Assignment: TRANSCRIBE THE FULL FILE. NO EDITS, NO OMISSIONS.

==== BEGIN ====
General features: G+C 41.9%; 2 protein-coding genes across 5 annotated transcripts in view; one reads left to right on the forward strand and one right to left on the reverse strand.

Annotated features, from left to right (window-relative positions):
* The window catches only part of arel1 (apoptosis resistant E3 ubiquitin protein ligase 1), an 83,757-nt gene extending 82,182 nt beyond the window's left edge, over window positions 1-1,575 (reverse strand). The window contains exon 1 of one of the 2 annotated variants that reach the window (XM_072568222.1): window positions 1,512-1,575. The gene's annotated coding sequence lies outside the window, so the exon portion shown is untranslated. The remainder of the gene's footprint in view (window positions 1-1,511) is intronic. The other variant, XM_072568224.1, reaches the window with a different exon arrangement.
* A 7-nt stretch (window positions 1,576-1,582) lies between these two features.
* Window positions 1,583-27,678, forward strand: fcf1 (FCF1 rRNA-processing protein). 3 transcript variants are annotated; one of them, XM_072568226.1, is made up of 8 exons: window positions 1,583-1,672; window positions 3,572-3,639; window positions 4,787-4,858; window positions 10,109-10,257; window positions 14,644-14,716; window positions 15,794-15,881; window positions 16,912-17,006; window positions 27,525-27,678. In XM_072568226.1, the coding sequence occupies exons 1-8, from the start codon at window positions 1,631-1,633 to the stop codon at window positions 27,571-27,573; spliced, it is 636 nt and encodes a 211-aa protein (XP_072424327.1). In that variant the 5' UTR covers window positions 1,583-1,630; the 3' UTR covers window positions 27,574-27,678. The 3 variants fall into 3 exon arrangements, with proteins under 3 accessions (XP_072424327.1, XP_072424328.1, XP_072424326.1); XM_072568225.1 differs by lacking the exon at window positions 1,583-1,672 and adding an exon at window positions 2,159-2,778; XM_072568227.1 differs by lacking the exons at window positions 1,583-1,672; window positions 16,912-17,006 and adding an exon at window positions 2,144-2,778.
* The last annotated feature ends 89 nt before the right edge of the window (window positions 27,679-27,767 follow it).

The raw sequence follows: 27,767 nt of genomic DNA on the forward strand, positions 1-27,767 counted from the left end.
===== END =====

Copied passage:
General features: G+C 41.9%; 2 protein-coding genes across 5 annotated transcripts in view; one reads left to right on the forward strand and one right to left on the reverse strand.

Annotated features, from left to right (window-relative positions):
* The window catches only part of arel1 (apoptosis resistant E3 ubiquitin protein ligase 1), an 83,757-nt gene extending 82,182 nt beyond the window's left edge, over window positions 1-1,575 (reverse strand). The window contains exon 1 of one of the 2 annotated variants that reach the window (XM_072568222.1): window positions 1,512-1,575. The gene's annotated coding sequence lies outside the window, so the exon portion shown is untranslated. The remainder of the gene's footprint in view (window positions 1-1,511) is intronic. The other variant, XM_072568224.1, reaches the window with a different exon arrangement.
* A 7-nt stretch (window positions 1,576-1,582) lies between these two features.
* Window positions 1,583-27,678, forward strand: fcf1 (FCF1 rRNA-processing protein). 3 transcript variants are annotated; one of them, XM_072568226.1, is made up of 8 exons: window positions 1,583-1,672; window positions 3,572-3,639; window positions 4,787-4,858; window positions 10,109-10,257; window positions 14,644-14,716; window positions 15,794-15,881; window positions 16,912-17,006; window positions 27,525-27,678. In XM_072568226.1, the coding sequence occupies exons 1-8, from the start codon at window positions 1,631-1,633 to the stop codon at window positions 27,571-27,573; spliced, it is 636 nt and encodes a 211-aa protein (XP_072424327.1). In that variant the 5' UTR covers window positions 1,583-1,630; the 3' UTR covers window positions 27,574-27,678. The 3 variants fall into 3 exon arrangements, with proteins under 3 accessions (XP_072424327.1, XP_072424328.1, XP_072424326.1); XM_072568225.1 differs by lacking the exon at window positions 1,583-1,672 and adding an exon at window positions 2,159-2,778; XM_072568227.1 differs by lacking the exons at window positions 1,583-1,672; window positions 16,912-17,006 and adding an exon at window positions 2,144-2,778.
* The last annotated feature ends 89 nt before the right edge of the window (window positions 27,679-27,767 follow it).

The raw sequence follows: 27,767 nt of genomic DNA on the forward strand, positions 1-27,767 counted from the left end.